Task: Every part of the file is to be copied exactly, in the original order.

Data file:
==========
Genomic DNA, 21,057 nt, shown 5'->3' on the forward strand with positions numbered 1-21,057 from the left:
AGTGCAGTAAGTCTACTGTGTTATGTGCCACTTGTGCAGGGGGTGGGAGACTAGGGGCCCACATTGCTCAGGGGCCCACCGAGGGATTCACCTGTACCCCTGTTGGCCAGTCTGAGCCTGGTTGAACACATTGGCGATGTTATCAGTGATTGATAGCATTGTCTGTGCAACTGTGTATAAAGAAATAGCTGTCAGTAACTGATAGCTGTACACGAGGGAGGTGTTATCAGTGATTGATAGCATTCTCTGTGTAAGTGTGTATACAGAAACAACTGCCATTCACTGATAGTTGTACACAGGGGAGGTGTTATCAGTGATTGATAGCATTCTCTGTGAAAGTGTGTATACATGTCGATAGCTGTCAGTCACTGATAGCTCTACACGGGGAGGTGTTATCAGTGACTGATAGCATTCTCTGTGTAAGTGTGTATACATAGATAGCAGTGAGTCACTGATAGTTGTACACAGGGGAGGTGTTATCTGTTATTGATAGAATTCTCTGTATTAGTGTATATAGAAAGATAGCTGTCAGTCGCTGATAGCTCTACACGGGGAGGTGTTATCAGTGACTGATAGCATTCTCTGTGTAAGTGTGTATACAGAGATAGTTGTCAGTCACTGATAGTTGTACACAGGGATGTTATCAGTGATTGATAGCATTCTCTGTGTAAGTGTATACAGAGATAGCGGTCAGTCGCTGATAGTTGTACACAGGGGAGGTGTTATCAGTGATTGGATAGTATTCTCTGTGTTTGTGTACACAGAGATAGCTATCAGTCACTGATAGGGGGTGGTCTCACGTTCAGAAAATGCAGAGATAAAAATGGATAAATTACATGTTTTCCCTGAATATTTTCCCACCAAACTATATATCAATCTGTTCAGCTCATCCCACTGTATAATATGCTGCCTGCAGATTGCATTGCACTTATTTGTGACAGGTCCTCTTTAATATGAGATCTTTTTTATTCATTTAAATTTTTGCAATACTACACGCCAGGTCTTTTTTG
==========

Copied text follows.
Genomic DNA, 21,057 nt, shown 5'->3' on the forward strand with positions numbered 1-21,057 from the left:
AGTGCAGTAAGTCTACTGTGTTATGTGCCACTTGTGCAGGGGGTGGGAGACTAGGGGCCCACATTGCTCAGGGGCCCACCGAGGGATTCACCTGTACCCCTGTTGGCCAGTCTGAGCCTGGTTGAACACATTGGCGATGTTATCAGTGATTGATAGCATTGTCTGTGCAACTGTGTATAAAGAAATAGCTGTCAGTAACTGATAGCTGTACACGAGGGAGGTGTTATCAGTGATTGATAGCATTCTCTGTGTAAGTGTGTATACAGAAACAACTGCCATTCACTGATAGTTGTACACAGGGGAGGTGTTATCAGTGATTGATAGCATTCTCTGTGAAAGTGTGTATACATGTCGATAGCTGTCAGTCACTGATAGCTCTACACGGGGAGGTGTTATCAGTGACTGATAGCATTCTCTGTGTAAGTGTGTATACATAGATAGCAGTGAGTCACTGATAGTTGTACACAGGGGAGGTGTTATCTGTTATTGATAGAATTCTCTGTATTAGTGTATATAGAAAGATAGCTGTCAGTCGCTGATAGCTCTACACGGGGAGGTGTTATCAGTGACTGATAGCATTCTCTGTGTAAGTGTGTATACAGAGATAGTTGTCAGTCACTGATAGTTGTACACAGGGATGTTATCAGTGATTGATAGCATTCTCTGTGTAAGTGTATACAGAGATAGCGGTCAGTCGCTGATAGTTGTACACAGGGGAGGTGTTATCAGTGATTGGATAGTATTCTCTGTGTTTGTGTACACAGAGATAGCTATCAGTCACTGATAGGGGGTGGTCTCACGTTCAGAAAATGCAGAGATAAAAATGGATAAATTACATGTTTTCCCTGAATATTTTCCCACCAAACTATATATCAATCTGTTCAGCTCATCCCACTGTATAATATGCTGCCTGCAGATTGCATTGCACTTATTTGTGACAGGTCCTCTTTAATATGAGATCTTTTTTATTCATTTAAATTTTTGCAATACTACACGCCAGGTCTTTTTTG